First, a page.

3. 8th District: Rep. Brian Fitzpatrick (R)
2012: Romney, 49-49
2016: Trump, 48-48
Median income: Ranked 44th of 435 congressional districts
College degree or higher: 37 percent
Geography: Bucks County
Historically, this district has been prime swing territory, and the reason it wasn’t ranked higher than third in our last rating was that the Democrats had no candidate against Fitzpatrick, who succeeded his brother Mike Fitzpatrick by winning an eight-point victory in 2016. Now that there is a Democratic candidate, this seat could rise in future ratings, even though Fitzpatrick has almost $1 million in the bank. The Democratic candidate is former Naval JAG officer and reservist Rachel Reddick, who has also worked as a legal advocate for domestic abuse victims in Bucks County. She may not end up being the only Democratic contender, either. Complicating matters for Fitzpatrick is that he may face a primary from his right by Trump-aligned veteran and former prosecutor Dean Malik. Malik has especially targeted Fitzpatrick’s vote against repealing the Affordable Care Act; in that vote, Fitzpatrick was joined by Costello and Meehan, as well as by Rep. Charlie Dent. If Malik manages to defeat Fitzpatrick in a primary, this could become a significant Democratic target.
4. 15th District: Open, Rep. Charlie Dent (R) is retiring. (Shift from Potentially Vulnerable)
2012: Romney, 51-48
2016: Trump, 51-44
Median income: Ranks 156th of 435 congressional districts
College degree or higher: 28 percent
Geography: Lehigh Valley
This district leapfrogged up our list from “minimally vulnerable” to “vulnerable” after the moderate, affable Dent decided not to run for reelection. He did so amid pressure from his right, particularly from three-term GOP state Rep. Justin Simmons, who accused the incumbent of being insufficiently loyal to Trump. With the seat now coming open, the GOP field has widened and now includes not just Simmons but also fellow GOP state Rep. Ryan Mackenzie and Lehigh County Commissioner and Olympic cycling medalist Marty Nothstein. There’s one Democratic contender so far, former Coplay mayor and school board member Bill Leiner, who had already been looking at a run before Dent announced his intention to retire. Our friend John Micek of PennLive has cited a few more Democratic candidates in the wings, including Chip Collica, Greg Edwards, Laura Quick and Susan Wild.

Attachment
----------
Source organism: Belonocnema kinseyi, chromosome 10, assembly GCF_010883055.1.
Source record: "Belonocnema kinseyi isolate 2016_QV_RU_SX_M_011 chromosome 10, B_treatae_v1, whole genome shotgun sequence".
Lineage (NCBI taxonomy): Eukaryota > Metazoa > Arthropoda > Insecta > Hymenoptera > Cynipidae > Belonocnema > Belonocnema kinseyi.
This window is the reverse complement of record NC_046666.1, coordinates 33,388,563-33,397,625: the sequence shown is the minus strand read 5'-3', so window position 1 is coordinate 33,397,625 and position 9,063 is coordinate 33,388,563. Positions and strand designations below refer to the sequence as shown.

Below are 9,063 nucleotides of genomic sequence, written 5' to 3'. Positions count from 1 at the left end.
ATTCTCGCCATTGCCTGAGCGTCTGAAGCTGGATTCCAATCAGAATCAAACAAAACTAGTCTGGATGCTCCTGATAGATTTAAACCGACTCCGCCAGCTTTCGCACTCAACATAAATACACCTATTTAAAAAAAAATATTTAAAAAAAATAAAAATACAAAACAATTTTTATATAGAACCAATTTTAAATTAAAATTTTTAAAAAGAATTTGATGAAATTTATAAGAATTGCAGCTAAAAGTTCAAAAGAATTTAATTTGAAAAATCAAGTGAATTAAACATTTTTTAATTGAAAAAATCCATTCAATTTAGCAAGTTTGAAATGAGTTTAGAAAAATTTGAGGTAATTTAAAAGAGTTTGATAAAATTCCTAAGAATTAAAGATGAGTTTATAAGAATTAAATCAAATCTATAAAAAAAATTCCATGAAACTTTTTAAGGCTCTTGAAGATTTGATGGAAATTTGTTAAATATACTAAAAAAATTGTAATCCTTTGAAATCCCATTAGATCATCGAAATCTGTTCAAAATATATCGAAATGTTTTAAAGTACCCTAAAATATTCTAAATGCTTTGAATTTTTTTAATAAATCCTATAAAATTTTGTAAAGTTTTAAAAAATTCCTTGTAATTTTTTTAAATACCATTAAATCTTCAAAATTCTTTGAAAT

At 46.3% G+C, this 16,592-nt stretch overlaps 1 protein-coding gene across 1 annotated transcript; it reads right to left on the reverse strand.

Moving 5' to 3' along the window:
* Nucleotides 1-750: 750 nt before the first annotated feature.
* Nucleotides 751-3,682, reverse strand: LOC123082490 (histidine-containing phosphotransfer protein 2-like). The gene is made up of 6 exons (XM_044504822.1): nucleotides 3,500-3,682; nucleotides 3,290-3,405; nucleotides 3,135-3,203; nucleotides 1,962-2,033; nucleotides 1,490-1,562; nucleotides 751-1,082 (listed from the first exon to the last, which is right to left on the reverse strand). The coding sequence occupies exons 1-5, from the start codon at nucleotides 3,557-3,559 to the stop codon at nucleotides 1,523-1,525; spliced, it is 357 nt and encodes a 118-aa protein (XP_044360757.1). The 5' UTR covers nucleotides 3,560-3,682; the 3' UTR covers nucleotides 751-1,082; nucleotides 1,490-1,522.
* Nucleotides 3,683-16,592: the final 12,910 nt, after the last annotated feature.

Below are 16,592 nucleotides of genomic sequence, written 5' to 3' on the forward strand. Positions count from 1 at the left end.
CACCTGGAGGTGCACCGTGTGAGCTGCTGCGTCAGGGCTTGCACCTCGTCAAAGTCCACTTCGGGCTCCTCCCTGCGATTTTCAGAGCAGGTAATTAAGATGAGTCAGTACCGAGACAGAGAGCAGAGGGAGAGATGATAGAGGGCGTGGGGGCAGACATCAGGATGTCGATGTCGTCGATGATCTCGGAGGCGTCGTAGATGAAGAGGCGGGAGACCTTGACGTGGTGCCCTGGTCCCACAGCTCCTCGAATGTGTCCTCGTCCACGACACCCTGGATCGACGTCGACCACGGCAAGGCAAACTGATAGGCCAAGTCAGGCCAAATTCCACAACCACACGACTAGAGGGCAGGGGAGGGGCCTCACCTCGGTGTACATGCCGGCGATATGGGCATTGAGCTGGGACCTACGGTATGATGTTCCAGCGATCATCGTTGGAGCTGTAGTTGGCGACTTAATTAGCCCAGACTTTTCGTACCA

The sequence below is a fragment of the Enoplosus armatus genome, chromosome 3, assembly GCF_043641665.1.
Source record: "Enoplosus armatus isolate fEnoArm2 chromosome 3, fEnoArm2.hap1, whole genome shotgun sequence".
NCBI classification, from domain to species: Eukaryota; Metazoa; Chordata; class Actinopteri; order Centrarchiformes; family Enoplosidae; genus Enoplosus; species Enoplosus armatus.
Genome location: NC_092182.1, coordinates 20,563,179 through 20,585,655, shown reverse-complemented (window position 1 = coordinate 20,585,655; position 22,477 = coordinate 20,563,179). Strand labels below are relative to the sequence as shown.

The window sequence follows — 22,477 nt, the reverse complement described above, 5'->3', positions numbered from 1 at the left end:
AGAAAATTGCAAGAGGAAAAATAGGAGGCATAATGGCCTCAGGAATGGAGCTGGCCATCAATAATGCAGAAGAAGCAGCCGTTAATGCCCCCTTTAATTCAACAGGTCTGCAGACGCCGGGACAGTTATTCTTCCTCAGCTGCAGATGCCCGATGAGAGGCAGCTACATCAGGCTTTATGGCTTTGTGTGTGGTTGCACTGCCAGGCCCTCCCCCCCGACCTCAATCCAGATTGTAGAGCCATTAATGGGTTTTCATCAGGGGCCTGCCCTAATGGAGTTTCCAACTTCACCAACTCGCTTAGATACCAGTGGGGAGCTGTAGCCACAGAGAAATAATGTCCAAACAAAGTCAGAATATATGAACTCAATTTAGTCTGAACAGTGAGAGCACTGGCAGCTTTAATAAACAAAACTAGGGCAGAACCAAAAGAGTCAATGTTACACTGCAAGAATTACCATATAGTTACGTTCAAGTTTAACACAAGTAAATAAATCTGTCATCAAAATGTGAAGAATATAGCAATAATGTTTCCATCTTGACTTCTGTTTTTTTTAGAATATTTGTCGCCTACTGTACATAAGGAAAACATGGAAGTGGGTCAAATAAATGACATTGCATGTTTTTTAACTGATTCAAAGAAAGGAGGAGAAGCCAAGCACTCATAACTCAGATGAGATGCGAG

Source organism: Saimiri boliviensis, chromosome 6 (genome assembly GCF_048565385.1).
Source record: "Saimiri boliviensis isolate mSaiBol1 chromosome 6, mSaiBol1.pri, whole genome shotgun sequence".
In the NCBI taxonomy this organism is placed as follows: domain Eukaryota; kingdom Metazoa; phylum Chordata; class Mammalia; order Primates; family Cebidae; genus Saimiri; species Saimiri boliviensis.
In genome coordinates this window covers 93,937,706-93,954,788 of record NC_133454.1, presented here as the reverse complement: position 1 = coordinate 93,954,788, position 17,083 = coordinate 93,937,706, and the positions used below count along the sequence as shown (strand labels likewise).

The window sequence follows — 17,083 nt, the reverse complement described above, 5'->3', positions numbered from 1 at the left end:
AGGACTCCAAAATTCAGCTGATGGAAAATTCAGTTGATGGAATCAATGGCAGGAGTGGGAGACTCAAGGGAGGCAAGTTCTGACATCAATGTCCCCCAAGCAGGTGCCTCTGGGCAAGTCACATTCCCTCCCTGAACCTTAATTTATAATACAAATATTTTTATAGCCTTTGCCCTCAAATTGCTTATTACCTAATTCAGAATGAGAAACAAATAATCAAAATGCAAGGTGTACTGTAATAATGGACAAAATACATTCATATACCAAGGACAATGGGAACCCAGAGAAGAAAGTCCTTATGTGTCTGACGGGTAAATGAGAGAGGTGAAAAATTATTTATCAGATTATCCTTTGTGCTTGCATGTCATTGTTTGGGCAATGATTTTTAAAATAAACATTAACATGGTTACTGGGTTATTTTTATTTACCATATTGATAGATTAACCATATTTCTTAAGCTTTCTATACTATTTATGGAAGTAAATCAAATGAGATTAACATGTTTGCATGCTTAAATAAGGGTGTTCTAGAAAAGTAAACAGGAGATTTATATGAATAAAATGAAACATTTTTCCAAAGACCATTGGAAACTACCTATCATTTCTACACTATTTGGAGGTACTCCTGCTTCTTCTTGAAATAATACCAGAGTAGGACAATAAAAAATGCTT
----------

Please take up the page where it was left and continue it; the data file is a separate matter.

5. 16th District: Rep. Lloyd Smucker (R)
2012: Romney, 52-46
2016: Trump, 50-44
Median income: Ranks 192nd out of 435 congressional districts
College degree or higher: 25 percent
Geography: Lancaster and environs
This has been a relatively quiet race recently. Smucker is a freshman representing a historically Republican district that has trended somewhat toward the Democrats. Democrat Christina Hartman, who lost to Smucker by 11 points in 2016, is officially in the race, though she faces some less well-known competition. Smucker has much less in the bank — $236,000 – than the state’s other endangered GOP incumbents do. Still, this remains a contest that will primarily attract national Democratic attention if a broad wave develops.
6. 17th District: Rep. Matt Cartwright (D)
2012: Obama, 55-43
2016: Trump, 53-43
Median income: Ranks 275th out of 435 congressional districts
College degree or higher: 21 percent
Geography: Portions of Wilkes-Barre, Scranton and Easton
Cartwright remains the only House Democrat in Pennsylvania who looks vulnerable in 2018. The 17th District margin in the presidential race shifted from a 12-point Obama win in 2012 to a 10-point Trump victory four years later. Republicans are high on John Chrin, who has served as a managing director at J.P. Morgan Chase. Chrin was showcased as an “on the radar” candidate by the National Republican Congressional Committee, and he’s squirreled away $623,000 in the bank, about half the amount the incumbent has. This contest has the potential to rise on our list, although any Democratic wave that develops should keep Cartwright safer.